One — the possibility that it was due to an influx of “international newcomers” — he dismissed out of hand, given how radically immigration declined during COVID.

That left him with low interest rates and increased savings (due to “severely curtailed” discretionary spending), both of which he felt were likely factors.

As for “inter-provincial migration,” Iscan did not dismiss it out of hand, writing:

…it is difficult to tell from demographic data alone whether this could have contributed significantly to the spike in demand for homes. This merits further investigation, as the future of work could have radical impact on markets and community planning in Nova Scotia.

In other words, he agrees with Councilor Eldon MacDonald. Iscan then raised another possible explanation for rising house prices:

…there have been reports that private equity has been undertaking bulk investment positions in single-family residences…it is not unreasonable to think that higher household savings combined with concentrated funds from large investors were a factor behind the surge in demand…

This last factor, the financialization of housing, would also seem to merit further investigation.

Ultimately, though, Iscan writes:

Overall, this analysis suggests that high-level factors such as national economic policy may have had the greatest impact on the sales prices increases observed in Nova Scotia.


Supply vs. Demand

As it turns out, what was playing out between the councilors and the PVSC reps is part of a raging debate in this country over whether the over-heated housing market is the result of out-sized demand or under-sized supply and a related debate over whether the solution is to rein in demand (through measures like the Houston government’s plan to introduce a levy on property taxes for non-resident property owners) or increase supply. (Here’s a sample of that debate from a January 2022 CBC article about a proposed new tax on homes valued at over $1 million.)

It’s beyond the scope of this article (and frankly, of my brain) to draw any conclusions about the local housing market from all this, although I would point out that Stats Canada has recently (as in, since 2017) begun tracking non-resident home ownership in certain parts of the country, including Nova Scotia, via its Canadian Housing Statistics Project.

The most recent numbers are from 2020 (which the agency terms “pre-pandemic”) and show that the “share of residential properties owned by non-residents” in Nova Scotia declined from 4.0% in 2019 to 3.6% in 2020, which still left us with higher non-resident ownership than the other provinces included in this particular data update, namely New Brunswick (2.9%), Ontario (2.2%) and British Columbia (3.1%).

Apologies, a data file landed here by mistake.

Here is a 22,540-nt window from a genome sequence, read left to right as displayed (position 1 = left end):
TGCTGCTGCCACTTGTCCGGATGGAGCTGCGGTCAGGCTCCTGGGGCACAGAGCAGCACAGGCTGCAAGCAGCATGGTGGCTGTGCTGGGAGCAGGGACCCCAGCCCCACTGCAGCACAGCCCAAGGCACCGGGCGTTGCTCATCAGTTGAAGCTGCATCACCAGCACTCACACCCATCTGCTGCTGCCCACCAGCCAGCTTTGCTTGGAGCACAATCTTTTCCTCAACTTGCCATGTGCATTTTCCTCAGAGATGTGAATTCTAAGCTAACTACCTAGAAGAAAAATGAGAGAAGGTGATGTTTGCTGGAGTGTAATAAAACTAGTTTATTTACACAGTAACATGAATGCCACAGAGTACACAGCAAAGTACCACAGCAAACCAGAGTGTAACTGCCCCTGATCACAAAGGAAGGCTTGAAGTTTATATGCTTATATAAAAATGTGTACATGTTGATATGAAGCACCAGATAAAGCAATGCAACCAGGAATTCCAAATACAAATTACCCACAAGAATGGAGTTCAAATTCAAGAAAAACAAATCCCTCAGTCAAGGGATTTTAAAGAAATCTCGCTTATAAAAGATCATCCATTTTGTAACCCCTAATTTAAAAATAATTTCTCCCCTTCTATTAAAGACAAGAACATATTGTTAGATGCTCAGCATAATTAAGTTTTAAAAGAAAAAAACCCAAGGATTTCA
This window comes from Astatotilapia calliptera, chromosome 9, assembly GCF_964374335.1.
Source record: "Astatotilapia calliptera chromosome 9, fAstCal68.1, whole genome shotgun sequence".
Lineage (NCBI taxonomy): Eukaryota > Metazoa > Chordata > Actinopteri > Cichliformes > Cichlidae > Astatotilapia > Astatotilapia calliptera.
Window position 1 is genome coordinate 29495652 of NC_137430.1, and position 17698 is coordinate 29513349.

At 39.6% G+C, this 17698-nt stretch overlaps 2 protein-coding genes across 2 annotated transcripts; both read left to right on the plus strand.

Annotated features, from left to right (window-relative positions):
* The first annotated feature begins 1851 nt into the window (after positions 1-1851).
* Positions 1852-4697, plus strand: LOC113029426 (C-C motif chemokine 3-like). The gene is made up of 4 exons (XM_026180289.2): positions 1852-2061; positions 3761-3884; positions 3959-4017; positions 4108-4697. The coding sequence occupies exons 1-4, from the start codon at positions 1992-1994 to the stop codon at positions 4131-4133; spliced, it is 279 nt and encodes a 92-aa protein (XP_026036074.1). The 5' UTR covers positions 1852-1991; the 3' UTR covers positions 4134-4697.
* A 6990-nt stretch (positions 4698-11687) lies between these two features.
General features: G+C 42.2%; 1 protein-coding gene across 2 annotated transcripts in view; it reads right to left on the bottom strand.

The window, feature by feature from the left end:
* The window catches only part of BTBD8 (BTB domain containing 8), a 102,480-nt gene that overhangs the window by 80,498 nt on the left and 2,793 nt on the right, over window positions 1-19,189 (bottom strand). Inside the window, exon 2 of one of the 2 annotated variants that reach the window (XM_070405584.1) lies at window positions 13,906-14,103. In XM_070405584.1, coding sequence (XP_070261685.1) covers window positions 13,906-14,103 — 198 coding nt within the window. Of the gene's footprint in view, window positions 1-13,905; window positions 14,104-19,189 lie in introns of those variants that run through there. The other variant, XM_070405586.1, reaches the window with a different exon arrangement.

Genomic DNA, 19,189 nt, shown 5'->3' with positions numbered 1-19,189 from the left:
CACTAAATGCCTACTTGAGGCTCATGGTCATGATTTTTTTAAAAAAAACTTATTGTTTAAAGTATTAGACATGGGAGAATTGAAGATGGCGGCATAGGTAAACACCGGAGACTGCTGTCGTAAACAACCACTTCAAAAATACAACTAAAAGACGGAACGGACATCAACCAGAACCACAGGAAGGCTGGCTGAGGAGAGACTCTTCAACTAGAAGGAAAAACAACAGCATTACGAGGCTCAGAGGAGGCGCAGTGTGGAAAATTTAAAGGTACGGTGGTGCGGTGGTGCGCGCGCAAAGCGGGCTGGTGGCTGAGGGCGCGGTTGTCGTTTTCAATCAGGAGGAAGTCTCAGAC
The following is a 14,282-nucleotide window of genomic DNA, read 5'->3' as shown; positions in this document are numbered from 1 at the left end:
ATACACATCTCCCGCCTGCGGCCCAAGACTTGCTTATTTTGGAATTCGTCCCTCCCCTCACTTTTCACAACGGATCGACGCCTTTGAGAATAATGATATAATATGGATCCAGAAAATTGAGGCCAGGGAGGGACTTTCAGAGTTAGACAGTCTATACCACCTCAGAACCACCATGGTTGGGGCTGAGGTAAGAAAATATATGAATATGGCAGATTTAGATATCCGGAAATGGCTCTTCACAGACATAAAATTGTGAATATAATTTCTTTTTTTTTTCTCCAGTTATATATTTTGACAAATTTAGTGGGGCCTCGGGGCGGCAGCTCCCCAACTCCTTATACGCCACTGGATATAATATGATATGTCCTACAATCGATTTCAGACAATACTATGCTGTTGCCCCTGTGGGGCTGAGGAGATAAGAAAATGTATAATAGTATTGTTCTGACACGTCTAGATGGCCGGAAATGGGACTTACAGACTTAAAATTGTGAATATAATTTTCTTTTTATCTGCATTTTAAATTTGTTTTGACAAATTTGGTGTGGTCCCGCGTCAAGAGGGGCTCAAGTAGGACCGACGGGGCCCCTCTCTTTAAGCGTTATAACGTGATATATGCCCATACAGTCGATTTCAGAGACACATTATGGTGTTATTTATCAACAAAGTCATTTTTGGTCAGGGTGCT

And Joan Baxter, writing about the government’s proposed levy for non-Nova Scotia residents, discovered that information about “who is and who is not a resident of the province is self-reported by the purchaser when they buy property, and is only collected for parcels of land that have been added to the titles system.” To date, the province has collected information on the residency status of the owners of the 63% of land parcels that have been migrated to the Land Registry.

Blaise Theriault, spokesperson for the Department of Service Nova Scotia and Internal Affairs, told Baxter that “approximately 5% of the registered land mass of Nova Scotia is owned by non-residents or a mix of residents and non-residents.”

The data shows that the highest percentage of non-resident land ownership in the province is in Halifax County (0.64% of the province’s total migrated parcels), followed by Lunenburg County (0.63%), then Inverness County. (0.55%)

I highly recommend Baxter’s article, which takes an in-depth look at the issue of non-resident ownership in Nova Scotia.


To the moon

Whatever is behind it, the increase in the average sale price of Nova Scotia homes is real.

The Nova Scotia Association of Realtors is reporting that the average price of a home sold in this province in January 2022 “was a record $392,828, a sizable gain of 23.2% from January 2021.”

Cape Breton, with 67 residential sales in January 2022, saw the biggest year/year increase in sales — 28.8% — while the average price here, although the lowest in the province at $184,056, represented a year/year increase of 31.4%.

Nova Scotia Association of Realtors' January 2022 summary

Source: Nova Scotia Association of Realtors.

These rising prices have had an effect on tax assessments across the province but this article is long enough, so I’ll discuss increased assessment rates and the effect of the CAP in Part II.